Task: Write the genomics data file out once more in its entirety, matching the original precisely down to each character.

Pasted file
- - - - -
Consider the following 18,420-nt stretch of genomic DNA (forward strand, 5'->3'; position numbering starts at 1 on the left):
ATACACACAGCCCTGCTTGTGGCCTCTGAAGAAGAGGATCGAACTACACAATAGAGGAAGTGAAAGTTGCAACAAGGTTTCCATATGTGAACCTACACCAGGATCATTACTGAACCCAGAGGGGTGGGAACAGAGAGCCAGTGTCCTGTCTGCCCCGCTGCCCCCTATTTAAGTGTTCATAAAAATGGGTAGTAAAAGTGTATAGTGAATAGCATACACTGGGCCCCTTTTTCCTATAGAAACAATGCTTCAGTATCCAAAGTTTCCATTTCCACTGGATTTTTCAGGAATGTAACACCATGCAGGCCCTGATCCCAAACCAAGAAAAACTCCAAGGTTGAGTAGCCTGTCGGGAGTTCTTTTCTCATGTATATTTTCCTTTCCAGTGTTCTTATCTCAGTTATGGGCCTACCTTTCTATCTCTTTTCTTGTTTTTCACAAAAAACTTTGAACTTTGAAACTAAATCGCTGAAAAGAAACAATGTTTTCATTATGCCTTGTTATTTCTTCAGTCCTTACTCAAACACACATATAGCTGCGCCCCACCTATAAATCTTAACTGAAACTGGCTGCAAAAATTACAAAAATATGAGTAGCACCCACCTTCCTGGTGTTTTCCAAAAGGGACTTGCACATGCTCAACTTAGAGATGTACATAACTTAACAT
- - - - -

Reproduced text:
Consider the following 18,420-nt stretch of genomic DNA (forward strand, 5'->3'; position numbering starts at 1 on the left):
ATACACACAGCCCTGCTTGTGGCCTCTGAAGAAGAGGATCGAACTACACAATAGAGGAAGTGAAAGTTGCAACAAGGTTTCCATATGTGAACCTACACCAGGATCATTACTGAACCCAGAGGGGTGGGAACAGAGAGCCAGTGTCCTGTCTGCCCCGCTGCCCCCTATTTAAGTGTTCATAAAAATGGGTAGTAAAAGTGTATAGTGAATAGCATACACTGGGCCCCTTTTTCCTATAGAAACAATGCTTCAGTATCCAAAGTTTCCATTTCCACTGGATTTTTCAGGAATGTAACACCATGCAGGCCCTGATCCCAAACCAAGAAAAACTCCAAGGTTGAGTAGCCTGTCGGGAGTTCTTTTCTCATGTATATTTTCCTTTCCAGTGTTCTTATCTCAGTTATGGGCCTACCTTTCTATCTCTTTTCTTGTTTTTCACAAAAAACTTTGAACTTTGAAACTAAATCGCTGAAAAGAAACAATGTTTTCATTATGCCTTGTTATTTCTTCAGTCCTTACTCAAACACACATATAGCTGCGCCCCACCTATAAATCTTAACTGAAACTGGCTGCAAAAATTACAAAAATATGAGTAGCACCCACCTTCCTGGTGTTTTCCAAAAGGGACTTGCACATGCTCAACTTAGAGATGTACATAACTTAACAT